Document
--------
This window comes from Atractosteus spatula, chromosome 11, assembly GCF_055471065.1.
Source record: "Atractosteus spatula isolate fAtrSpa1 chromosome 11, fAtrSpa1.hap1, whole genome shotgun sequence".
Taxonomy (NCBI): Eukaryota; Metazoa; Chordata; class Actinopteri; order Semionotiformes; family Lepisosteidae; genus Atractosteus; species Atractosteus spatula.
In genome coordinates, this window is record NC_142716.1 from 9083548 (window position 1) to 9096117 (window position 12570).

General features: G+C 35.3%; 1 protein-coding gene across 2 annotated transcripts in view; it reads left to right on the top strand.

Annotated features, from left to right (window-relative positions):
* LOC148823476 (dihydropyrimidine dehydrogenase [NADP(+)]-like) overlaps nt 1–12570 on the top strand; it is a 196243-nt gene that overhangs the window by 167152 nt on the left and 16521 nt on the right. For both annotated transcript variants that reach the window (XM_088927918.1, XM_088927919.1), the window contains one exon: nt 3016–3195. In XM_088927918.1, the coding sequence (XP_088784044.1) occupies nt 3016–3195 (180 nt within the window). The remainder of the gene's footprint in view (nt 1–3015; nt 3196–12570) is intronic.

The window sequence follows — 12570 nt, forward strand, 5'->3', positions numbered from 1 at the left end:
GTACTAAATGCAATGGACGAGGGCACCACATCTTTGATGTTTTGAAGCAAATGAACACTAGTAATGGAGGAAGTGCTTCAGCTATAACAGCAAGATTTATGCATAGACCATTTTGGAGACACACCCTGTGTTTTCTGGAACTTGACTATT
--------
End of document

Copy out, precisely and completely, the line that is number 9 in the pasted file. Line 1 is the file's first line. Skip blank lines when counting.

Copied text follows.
GTACTAAATGCAATGGACGAGGGCACCACATCTTTGATGTTTTGAAGCAAATGAACACTAGTAATGGAGGAAGTGCTTCAGCTATAACAGCAAGATTTATGCATAGACCATTTTGGAGACACACCCTGTGTTTTCTGGAACTTGACTATT